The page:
Genetic Ancestry Testing – A Brief History of Genetic Ancestry Testing
The intricacies of genetic ancestry testing have been thrust to the forefront of genealogical studies in recent years, and DNA testing for ancestry is now widely available to anyone who can afford it. Yet, still few people understand how genetic ancestry testing works in relation to discovering their long lost ancestors. Perhaps the mysteries of this miraculous science can best be understood if we know a little about its own "roots". Following is a brief, yet informative history, of genetic ancestry testing.
The Beginnings of Genetic Ancestry Testing
Humans had known for centuries that certain traits were passed from one generation to another by plants, animals, and themselves, but didn't begin to understand the specifics of genetic ancestry testing until the mid-nineteenth century. In 1865, Gregor Mendel, an Augustine Monk, came to understand that particular "hidden" factors contributed to the formation of individual traits. These "hidden factors" later became known as genes, and today form the basis of genetic ancestry testing. Mendel backed up his theory with a simple experiment using plants; the first ever in genetic ancestry testing. He began with "parent" plants of a known genetic background, so as to provide a basis for future comparisons, and then he recorded individual plants that shared similar traits in successive generations.
Mendel specifically focused on particular, easily identifiable characteristics common to several plants, and found that each characteristic had two different forms, i.e. seed colour could be brown or green. He cross bred plants in various combination and analyzed the results of this early form of genetic ancestry testing. What he discovered revolutionized agriculture forever. Mendel found that certain traits were passed on by specific genes, and through particular parents. He then needed to discover which parent passed which gene, which he did through further genetic ancestry tests and experiments.
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20th Century Progress in Genetic Ancestry Testing
Unfortunately Gregor Mendel was ahead of his time, and his forays into genetic ancestry testing and the resultant discoveries of his research were unappreciated by scientists of his era. His work was forgotten until 1900 when his results were confirmed by three different European scientists. It was strongly believed at this time that genes were the biological building blocks of life, and further study of cells and chromosomal behaviour revealed that cells contained their own inherent ability to reproduce. Scientists continued to document how chromosomes behaved during cell reproduction, and discovered that after making copies of its chromosomes, each cell divides and becomes two new cells, each having identical chromosome sets.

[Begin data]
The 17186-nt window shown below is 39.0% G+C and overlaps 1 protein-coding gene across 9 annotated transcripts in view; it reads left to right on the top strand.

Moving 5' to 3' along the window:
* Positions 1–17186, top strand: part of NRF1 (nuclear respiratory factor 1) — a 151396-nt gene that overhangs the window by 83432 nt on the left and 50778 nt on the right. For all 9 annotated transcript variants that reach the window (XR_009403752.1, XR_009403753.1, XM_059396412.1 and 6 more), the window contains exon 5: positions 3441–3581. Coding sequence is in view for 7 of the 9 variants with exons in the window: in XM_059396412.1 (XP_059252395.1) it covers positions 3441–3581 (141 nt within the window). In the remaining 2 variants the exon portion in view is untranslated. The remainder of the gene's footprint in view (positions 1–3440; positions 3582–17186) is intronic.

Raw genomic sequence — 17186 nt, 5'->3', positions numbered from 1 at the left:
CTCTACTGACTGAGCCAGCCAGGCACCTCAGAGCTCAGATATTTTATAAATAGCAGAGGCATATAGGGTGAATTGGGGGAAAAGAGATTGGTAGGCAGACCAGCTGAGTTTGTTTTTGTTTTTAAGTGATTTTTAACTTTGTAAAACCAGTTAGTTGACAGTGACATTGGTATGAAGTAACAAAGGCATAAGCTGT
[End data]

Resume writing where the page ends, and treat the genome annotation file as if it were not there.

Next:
The Modern Era of Genetic Ancestry Testing
The modern era of genetic ancestry testing was ushered in by a group of students from Columbia University and their professor, Thomas Hunt Morgan. Whereas the previous experiments in genetic ancestry testing had been conducted on plants, Morgan and his pupils studied the genetic inheritance patterns of the common fruit fly. Their experiments focusing on cross breeding flies of different eye colour resulted in the ground breaking discovery that the gene that determines eye colour is physically attached to the X chromosome.
Morgan and the students at Columbia University conducted further experiments which provide the basis of genetic ancestry testing today. As well as discovering that genes were located on chromosomes, they realized that genes often recombine, and can be used to identify the lineage of a plant or animal. Of course today the science of genetic ancestry testing has many uses. Criminal forensics, genetic manufacturing, nano-molecular technology, and simple paternity tests, all stem from the original genetic ancestry testing experiments conducted by Gregor Mendel on plants.
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Genetic ancestry testing is not a perfect science, nor is it likely to be in the future. The complexity of the human body's design and make-up leaves lots of ground yet to be explored. It has grown in leaps and bounds however, and will continue to expand as new research and technological breakthroughs occur. One thing for certain is that genetic ancestry testing has become a valuable genealogical tool, and is being used by many on a daily basis to trace their ancestral lineage. I wonder if anyone has found that they are related to Gregor Mendel, the father of genetic ancestry testing!